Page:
Currency Exchange

Both large and small

If you are planning on a small trip - 2 weeks, perhaps - the ATM and your credit cards will serve you well. You really don't need to get excited about currency exchange. Here are a few general tips:

  • You don't need to land with Euros in your pocket nor do you need to get them right away ... with a few exceptions. If your transportation requires cash - some taxis or local busses, then you should get some. If you will settle at about 12:01PM or so, the banks will be closed for an hour so do something that takes your credit card or go find an ATM.
  • If you are planning on returning within the next few years, keep a few euros when you leave ... they don't go bad.
  • If you are making big purchases in the future or if you are traveling for a long time on a very limited budget, consider locking in your exchange rate now. If the dollar falls, you will still be able to afford to go; if it doesn't, you'll still have a great time and can afford to spend more on gifts.

So let's talk about taking the risk out of currency exchange.

The value of the Dollar changes every day ... every second, actually. There are people who actually earn a living by buying and selling currencies - money. It's not like stock, where the value of the stock can go up because the company is doing well. When the Euro goes up, it is going up with respect to the Dollar, which means the Dollar is going down. Economists would term this a zero sum game - for every gain, there is a loss ... in this case, for every gain, there is a loss and a commission. The people doing the trading set up two different prices - one if they are buying your dollar; another (lower) if they are buying back your Euro - they make their money on the difference between the two. Some people are brave enough to predict which way the market will move and buy a currency, expecting to sell the currency are a higher rate sometime in the future. Many of those traders now sell hot dogs ... it's a very risky way to make money.

So if you are risk adverse, how do you avoid the flucuation in the value of a Dollar? You don't ... but you can minimize its effect.

Expenses in Euros: Many of your travel expenses will be quoted in Euros, not Dollars ... some car rentals, room rentals, tickets, etc. If you make a reservation for a room in Paris at 100 Euro per night, that will cost you $118 if you were travelling in May of 2004 or $138 if you went in August of 2006. For thr trip, the difference is only $100. For longer periods, the difference could be more.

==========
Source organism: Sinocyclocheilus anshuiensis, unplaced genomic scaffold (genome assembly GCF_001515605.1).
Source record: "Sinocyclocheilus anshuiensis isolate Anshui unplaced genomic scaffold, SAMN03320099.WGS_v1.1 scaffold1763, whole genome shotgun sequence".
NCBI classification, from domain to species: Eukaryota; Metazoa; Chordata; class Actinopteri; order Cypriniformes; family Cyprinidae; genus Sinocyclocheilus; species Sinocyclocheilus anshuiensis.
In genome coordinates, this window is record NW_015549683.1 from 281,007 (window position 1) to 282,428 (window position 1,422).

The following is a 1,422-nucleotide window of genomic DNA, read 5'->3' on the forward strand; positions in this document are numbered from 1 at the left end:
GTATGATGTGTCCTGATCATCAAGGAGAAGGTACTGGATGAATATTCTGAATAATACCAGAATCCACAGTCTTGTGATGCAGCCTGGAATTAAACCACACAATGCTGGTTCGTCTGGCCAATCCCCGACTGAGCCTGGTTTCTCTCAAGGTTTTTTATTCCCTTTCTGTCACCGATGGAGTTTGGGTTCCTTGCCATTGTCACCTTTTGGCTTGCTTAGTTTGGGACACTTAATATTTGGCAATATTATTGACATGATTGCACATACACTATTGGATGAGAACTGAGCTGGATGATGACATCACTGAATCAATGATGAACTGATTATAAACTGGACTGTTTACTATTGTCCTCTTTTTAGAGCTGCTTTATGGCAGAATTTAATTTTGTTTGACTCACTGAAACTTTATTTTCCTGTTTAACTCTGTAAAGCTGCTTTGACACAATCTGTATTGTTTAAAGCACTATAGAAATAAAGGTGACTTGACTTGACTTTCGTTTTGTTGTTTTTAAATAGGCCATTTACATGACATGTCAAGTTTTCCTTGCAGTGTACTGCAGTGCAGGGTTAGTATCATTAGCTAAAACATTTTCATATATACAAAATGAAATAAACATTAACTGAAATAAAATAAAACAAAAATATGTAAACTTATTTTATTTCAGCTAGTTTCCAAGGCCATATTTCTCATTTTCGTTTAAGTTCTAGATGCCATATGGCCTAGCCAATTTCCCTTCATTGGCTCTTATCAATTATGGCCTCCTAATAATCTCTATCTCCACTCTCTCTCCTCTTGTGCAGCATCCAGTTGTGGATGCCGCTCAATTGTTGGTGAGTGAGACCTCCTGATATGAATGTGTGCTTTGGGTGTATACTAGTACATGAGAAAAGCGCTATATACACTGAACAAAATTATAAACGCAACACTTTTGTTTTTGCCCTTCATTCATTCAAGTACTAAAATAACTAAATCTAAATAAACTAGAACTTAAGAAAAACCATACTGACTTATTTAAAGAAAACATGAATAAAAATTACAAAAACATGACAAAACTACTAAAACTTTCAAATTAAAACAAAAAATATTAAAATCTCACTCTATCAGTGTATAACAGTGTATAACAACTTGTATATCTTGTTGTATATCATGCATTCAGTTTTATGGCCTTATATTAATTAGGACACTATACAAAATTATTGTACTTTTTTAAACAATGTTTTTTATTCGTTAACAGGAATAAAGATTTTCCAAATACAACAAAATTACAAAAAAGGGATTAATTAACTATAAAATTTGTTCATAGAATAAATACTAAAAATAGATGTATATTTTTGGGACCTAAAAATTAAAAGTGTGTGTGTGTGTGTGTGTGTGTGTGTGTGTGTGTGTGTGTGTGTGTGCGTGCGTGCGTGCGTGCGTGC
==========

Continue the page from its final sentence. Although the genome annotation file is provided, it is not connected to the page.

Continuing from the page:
You have two choices: Accept the flucuation risk or lock in now. If you are OK with the risk, you can stop here. For short trips and daily expenses, not much harm will be done. For longer trips and expenses that could run a few thousand dollars - cars, rooms, tickets, etc - there is a way to lock in todays rate for tomorrows trip. Companies, like CurrencyOnline, exchange millions of dollars a day. They will set up an account for you, accept your dollars and hold the Euros for your trip. Click the link on the right to learn more.

Large Purchases: If you are ready to buy your retirement villa or mediteranian yacht, and you think (or would be badly hurt if) the dollar will fall, lock-in now. I'll be posting a separate article on how to do it, but the easy answer is call HiFx. I have used Hifx personally for this - they make it easy, they are friendly, and their rates are very competitive. In a single day, the conversion rate could fluctuate by more dollars than their commission. They will guide you through the process and act as your transfer agent, holding your Euros until you know exactly where and when to sent it.

So don't worry about the value of the dollar. It will be what it will be. Make your plans, decide about how and where and when you will convert to Euros ... and have a great time.

Bonne Chance


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